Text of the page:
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Online Extra: Grenell named acting director of national intelligence

by Lisa Keen

Richard Grenell was named acting director of national intelligence Wednesday by President Donald Trump. Photo: Courtesy AP
Richard Grenell was named acting director of national intelligence Wednesday by President Donald Trump. Photo: Courtesy AP  

The appointment may last only a few weeks, but President Donald Trump on Wednesday named longtime gay Republican activist Richard Grenell to be his new acting director of national intelligence.

The appointment makes Grenell, who has been serving as ambassador to Germany, the first openly gay person to serve in a cabinet-level position, albeit on an acting basis.

According to Wikipedia, the director of national intelligence is listed as a cabinet-level position in the Trump administration.

The New York Times reported that Grenell is expected to serve in the position until March 11 unless the president formally nominates someone else for the job. Grenell posted on Twitter that he would not be the nominee.

The Times, citing an unnamed administration official, said Grenell was expected to keep his ambassadorship.

Trump announced the appointment in a Twitter post February 19, between tweets admiring the long line of people waiting to see him at a campaign rally in Arizona.

The appointment was quickly criticized by a wide range of people who said Grenell has no qualifications or experience to justify the appointment to such a high position. Others suggested the previous acting director of national intelligence, James Maguire, was ousted because Trump was upset with a classified briefing the DNI office gave to the House Intelligence Committee. That briefing reportedly told lawmakers that Russia is trying to interfere in the 2020 elections, in favor of a Trump reelection.

House Speaker Nancy Pelosi (D-San Francisco) issued a statement February 20, saying Grenell's "sole qualification is his absolute loyalty to the president." She criticized Trump for making the appointment an "acting" directorship to avoid having Grenell go through Senate confirmation.

The position of Director of National Intelligence was created in 2004 by the Intelligence Reform and Terrorism Prevention Act to oversee 17 agencies of the U.S. intelligence network, including the Central Intelligence Agency; the National Security Agency; the intelligence agencies of the Army, Air Force, Navy, Marines, and Coast Guard; as well as the intelligence operations of Defense Department, Homeland Security, and the Federal Bureau of Investigation, among others.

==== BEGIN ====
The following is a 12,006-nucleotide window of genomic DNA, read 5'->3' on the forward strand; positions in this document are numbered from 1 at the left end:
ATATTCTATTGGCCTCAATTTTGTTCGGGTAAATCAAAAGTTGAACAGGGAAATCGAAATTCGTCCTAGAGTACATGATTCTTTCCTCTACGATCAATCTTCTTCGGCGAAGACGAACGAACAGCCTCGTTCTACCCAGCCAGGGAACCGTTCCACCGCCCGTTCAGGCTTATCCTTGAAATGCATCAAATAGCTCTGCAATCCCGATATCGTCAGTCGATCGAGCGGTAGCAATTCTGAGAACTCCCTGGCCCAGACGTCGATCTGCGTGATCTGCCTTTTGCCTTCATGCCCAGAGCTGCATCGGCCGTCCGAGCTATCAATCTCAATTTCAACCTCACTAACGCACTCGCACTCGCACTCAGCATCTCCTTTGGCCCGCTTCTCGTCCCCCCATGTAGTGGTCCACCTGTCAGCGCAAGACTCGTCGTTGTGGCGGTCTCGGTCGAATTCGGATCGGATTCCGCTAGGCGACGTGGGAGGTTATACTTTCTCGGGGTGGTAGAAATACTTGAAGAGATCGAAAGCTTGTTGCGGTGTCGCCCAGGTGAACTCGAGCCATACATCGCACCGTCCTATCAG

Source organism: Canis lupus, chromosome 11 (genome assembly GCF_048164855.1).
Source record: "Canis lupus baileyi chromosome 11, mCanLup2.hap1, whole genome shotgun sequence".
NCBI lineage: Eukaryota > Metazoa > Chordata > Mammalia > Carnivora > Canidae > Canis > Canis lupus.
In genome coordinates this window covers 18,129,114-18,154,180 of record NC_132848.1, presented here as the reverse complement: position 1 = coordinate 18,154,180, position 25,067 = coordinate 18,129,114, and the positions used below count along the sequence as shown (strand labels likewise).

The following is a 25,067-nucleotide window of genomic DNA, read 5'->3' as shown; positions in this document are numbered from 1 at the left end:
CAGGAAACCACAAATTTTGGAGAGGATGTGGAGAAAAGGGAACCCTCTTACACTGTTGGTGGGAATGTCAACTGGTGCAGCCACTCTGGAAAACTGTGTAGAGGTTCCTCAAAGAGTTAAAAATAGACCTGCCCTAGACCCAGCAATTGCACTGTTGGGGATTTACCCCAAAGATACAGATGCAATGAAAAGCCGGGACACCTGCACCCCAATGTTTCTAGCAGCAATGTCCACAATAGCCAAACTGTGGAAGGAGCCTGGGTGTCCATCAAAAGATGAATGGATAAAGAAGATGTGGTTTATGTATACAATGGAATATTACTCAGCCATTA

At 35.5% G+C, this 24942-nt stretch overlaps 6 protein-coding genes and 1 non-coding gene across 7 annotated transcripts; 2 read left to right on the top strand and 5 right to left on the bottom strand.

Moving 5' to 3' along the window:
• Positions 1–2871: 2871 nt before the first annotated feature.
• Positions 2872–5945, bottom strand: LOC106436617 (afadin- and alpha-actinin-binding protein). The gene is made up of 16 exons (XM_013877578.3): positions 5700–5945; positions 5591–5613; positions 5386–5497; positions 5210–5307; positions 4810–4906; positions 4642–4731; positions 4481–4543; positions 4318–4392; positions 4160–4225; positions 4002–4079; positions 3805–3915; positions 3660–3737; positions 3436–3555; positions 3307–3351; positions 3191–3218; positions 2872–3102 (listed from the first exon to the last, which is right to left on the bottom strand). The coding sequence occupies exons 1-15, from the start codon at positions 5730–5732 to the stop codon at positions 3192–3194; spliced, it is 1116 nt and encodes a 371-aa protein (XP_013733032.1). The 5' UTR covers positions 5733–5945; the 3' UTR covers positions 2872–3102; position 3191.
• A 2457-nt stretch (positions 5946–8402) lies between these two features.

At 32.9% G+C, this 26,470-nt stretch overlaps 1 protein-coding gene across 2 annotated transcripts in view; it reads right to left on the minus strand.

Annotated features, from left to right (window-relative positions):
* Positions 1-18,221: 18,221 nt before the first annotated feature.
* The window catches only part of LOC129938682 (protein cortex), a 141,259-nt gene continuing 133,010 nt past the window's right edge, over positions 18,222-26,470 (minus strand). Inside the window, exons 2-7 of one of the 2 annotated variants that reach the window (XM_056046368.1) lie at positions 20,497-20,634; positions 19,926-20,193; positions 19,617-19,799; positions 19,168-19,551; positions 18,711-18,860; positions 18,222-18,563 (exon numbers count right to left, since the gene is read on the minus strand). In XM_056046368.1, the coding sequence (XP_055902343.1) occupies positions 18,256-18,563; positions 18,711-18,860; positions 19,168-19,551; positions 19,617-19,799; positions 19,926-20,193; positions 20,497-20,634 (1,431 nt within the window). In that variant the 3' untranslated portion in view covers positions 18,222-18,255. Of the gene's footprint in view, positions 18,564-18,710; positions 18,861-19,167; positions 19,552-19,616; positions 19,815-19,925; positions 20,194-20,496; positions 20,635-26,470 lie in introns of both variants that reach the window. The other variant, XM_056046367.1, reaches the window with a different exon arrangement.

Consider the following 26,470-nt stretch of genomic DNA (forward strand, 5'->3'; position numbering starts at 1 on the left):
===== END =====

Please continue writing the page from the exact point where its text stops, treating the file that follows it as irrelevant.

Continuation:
The DNI oversees all these operations and acts as "principal adviser to the president, the National Security Council, and the Homeland Security Council for intelligence matters related to national security," according to the office's official website.

Maguire, who had previously served as the director of the National Counterterrorism Center, assumed the role of acting director of national intelligence last August.

The Washington Post reported February 20 that Trump had considered Maguire for a permanent appointment but had become upset with Maguire over a briefing one of his staffers presented earlier this month to the House Intelligence Committee. The Post said the briefing concerned foreign interference in the 2020 election.

Grenell has earned a reputation as a staunch Trump loyalist and one willing to use social media to score hits against Trump's critics. He's also known to take personal and derogatory swipes at women he takes exception to. He once posted a Twitter message criticizing then-first lady Michelle Obama for "sweating on the East Room's carpet" and suggested lesbian MSNBC host Rachel Maddow "put on a necklace."

During the 2016 presidential campaign, Grenell wrote an essay for Fox News, saying that "Russian or Russian-approved tactics like cyber warfare and campaigns of misinformation have been happening for decades." Russia's motive, he said, was not so much to promote one candidate but "to ensure that whoever is elected leader of the free world understands that Russia is on the offense and unintimidated by America's traditional role."

Former CIA Director John Brennan told CNN that Grenell "doesn't have any experience or credential" to serve in the position, "and he certainly hasn't had any intelligence experience."

Grenell, 51, graduated from Harvard University and, for a while, was an outspoken member of the national gay Republican group Log Cabin Republicans. He served under the administration of President George W. Bush as spokesman for the U.S. Mission to the United Nations, and in 2012, served as a foreign policy adviser to then-Republican presidential candidate Mitt Romney. He resigned from the position after only two weeks, citing "hyper-partisan discussion of personal issues. ..." He then began working as frequent political commentator for Fox News.

Trump nominated Grenell to be ambassador to Germany in 2017, but his confirmation was held up by Democratic opponents in the Senate. He was confirmed in April 2018 by a 56-42 vote in the Senate. Grenell was Trump's first appointment of an openly gay person to his administration.

Once confirmed and on the job in Germany, he made a reputation for himself as a reliable defender of Trump policies who was both tough and abrasive.

Deutsche Welle, a German media outlet, said Grenell had become an "unsavory figure in Berlin," so much so that one German politician called for his expulsion and another characterized Grenell as "a complete diplomatic failure."

In 2013, Grenell underwent chemotherapy for non-Hodgkin's lymphoma but announced in August 2017 that he was "cancer free."

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